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A Model Zoning Code for Resilient Communities

This course will provide learners with an understanding of how land use codes impact resiliency through barriers and incentives. It will help you gain an understanding of the positive impact on health and productivity from codes promoting resiliency, review case studies detailing principals of natural ventilation, daylighting and onsite energy production.

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Integral Crystalline Waterproofing

Few building materials have been used for centuries and offer the strength and versatility of concrete. Waterproofing concrete is critical for a functional, reputable and long-lasting structure.

This educational unit will identify the consequences of non-waterproofed concrete. In addition, the course will explore how traditional waterproofing methods are used to protect concrete. Finally, the course will examine integral crystalline waterproofing methods, as well as some case study applications.

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Beyond ADA: Multigenerational Public Restroom Design (Print Course)

Multigenerational design is a growing trend in architecture and interior design. As the United States becomes increasingly diverse, facilities must accommodate by becoming more inclusive.

The American Disabilities Act (ADA) Standards for Accessible Design were developed to outline the baseline requirements needed to make a facility accessible to people with disabilities. Although adhering to the minimum requirements of ADA can improve accessibility, exceeding these requirements to achieve multigenerational design maximizes accessibility and inclusivity.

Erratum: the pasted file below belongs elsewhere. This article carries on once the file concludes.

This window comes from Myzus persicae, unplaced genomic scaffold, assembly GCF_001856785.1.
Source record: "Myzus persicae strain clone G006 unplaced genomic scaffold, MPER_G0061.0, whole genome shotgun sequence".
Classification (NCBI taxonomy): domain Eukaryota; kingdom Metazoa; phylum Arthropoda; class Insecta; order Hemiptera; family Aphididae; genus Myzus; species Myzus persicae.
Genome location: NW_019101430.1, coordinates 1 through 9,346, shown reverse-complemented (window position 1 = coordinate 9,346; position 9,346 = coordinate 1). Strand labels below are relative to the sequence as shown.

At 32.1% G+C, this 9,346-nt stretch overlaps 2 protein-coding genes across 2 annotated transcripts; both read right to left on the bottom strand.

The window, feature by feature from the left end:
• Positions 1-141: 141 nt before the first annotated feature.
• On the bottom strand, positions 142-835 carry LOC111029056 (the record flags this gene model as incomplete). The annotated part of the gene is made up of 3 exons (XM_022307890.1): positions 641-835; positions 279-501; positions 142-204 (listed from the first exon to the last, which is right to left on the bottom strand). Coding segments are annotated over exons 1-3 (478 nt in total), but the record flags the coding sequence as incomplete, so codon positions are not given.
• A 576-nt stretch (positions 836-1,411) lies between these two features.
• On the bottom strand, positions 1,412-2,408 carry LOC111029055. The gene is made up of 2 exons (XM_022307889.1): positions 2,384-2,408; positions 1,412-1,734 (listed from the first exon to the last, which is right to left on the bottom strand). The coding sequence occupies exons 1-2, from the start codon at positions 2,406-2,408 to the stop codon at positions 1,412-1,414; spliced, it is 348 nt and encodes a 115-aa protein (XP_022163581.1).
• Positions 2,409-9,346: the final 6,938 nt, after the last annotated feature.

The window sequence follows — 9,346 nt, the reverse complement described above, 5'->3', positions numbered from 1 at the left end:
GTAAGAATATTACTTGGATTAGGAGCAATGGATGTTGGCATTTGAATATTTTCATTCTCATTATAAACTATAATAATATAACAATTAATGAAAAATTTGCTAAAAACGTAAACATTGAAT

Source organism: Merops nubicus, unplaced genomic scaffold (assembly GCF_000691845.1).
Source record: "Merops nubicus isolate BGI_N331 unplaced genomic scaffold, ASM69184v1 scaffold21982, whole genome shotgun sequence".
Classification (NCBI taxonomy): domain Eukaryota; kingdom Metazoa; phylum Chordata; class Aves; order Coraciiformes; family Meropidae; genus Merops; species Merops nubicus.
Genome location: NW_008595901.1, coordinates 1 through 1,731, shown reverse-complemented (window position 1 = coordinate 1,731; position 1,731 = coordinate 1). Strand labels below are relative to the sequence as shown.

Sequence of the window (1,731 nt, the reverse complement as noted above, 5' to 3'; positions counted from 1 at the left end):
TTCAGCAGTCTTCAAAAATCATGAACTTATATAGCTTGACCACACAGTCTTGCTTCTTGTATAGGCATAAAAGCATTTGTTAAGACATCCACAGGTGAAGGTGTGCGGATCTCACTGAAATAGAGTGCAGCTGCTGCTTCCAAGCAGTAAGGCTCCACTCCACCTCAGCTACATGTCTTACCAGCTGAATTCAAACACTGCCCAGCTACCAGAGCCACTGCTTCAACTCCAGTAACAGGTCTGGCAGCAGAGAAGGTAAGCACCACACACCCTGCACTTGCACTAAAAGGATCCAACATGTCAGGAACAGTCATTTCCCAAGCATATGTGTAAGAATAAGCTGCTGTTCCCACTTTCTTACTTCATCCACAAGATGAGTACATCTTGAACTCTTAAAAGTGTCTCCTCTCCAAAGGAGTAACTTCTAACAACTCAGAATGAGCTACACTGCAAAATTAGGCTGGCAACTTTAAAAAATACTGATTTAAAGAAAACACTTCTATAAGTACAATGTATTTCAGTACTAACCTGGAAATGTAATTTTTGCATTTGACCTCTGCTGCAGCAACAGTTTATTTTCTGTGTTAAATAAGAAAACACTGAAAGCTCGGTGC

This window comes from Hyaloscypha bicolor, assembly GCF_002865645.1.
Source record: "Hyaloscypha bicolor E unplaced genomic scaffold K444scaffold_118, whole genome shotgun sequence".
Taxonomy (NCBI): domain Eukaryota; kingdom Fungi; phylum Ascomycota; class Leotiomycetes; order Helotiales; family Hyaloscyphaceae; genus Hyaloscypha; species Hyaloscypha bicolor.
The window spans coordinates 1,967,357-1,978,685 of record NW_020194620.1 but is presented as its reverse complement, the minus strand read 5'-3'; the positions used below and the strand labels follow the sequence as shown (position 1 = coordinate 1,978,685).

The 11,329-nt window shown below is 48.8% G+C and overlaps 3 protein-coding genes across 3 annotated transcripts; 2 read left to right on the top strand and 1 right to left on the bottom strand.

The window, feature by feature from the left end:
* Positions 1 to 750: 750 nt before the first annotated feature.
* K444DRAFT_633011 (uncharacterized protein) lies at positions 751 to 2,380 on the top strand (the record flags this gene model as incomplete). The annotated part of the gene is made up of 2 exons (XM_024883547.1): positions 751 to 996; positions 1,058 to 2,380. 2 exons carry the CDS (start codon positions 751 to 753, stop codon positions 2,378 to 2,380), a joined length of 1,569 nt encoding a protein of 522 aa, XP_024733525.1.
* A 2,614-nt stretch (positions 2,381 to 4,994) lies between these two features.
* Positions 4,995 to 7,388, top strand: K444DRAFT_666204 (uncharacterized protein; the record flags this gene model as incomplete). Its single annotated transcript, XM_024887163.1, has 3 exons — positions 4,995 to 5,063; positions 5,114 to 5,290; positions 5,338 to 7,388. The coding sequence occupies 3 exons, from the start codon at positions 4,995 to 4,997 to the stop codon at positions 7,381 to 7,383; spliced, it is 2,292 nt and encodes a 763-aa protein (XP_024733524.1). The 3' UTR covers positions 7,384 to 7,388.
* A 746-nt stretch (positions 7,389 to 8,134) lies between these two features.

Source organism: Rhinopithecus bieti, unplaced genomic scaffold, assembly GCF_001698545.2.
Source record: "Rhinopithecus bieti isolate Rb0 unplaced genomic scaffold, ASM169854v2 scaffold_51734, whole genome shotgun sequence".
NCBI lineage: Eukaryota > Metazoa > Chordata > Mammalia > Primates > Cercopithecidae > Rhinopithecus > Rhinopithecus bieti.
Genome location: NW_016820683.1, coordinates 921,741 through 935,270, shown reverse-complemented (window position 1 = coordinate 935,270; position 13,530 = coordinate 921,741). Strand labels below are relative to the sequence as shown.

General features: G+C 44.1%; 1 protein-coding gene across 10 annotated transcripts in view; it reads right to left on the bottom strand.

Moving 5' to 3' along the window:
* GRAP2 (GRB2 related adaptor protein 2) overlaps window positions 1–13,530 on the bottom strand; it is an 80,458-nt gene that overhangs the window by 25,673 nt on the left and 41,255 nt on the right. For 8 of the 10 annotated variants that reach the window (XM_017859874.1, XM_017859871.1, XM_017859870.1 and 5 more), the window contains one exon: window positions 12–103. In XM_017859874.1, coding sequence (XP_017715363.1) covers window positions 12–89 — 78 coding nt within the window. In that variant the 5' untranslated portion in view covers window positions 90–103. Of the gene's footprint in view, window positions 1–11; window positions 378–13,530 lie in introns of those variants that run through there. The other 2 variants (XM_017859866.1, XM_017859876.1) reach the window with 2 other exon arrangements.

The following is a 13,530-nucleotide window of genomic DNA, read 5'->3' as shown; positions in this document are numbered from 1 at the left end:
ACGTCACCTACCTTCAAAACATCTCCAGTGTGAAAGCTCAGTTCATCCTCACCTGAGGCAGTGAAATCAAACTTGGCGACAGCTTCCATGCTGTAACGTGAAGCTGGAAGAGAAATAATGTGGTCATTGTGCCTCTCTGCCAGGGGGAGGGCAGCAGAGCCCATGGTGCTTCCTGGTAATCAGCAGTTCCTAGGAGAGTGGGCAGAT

Multigenerational design merges a number of social issues, design philosophies, and facility considerations including universal design, accessibility, specialized equipment, maintenance, sustainability, privacy, health and safety, hygiene and aging in place.

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Exceeding Thermal Performance Goals by Choosing Wood (Print Course)

Designing with wood offers architects the flexibility to design projects with increased insulation. From a thermal perspective, wood-frame building enclosures are inherently more efficient than steel-frame, concrete, or masonry construction.

This course will provide an understanding of how wood can help contribute to significant energy savings in the built environment.

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The Business Case for Building with Wood (Print Course)

Increasingly, building owners and design professionals are turning to wood construction to satisfy all of these industry, market, and regulatory demands and challenges. Long valued as a building material for its performance and cost advantages, today’s building owners are choosing wood to satisfy these and other value propositions, from environmental sustainability and resilience to creating distinctive buildings that appeal to the next generation of employees and apartment dwellers, all while meeting tight budgets and construction timelines.

This course looks at how wood construction can contribute to process efficiency, sustainability, and marketability.

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Wood and Evolving Codes: The 2018 IBC and Emerging Wood Technologies (Print Course)

Increasingly, designers, builders, and building owners are turning to one of our oldest building materials: wood. Valued for its versatility, low carbon footprint, and aesthetic qualities, not to mention its cost performance, wood has long been a preferred choice for constructing durable structures that are resilient in the face of hazardous conditions.

This course will look at how recent innovations and subsequent code changes are expanding the use of structural wood in nonresidential buildings.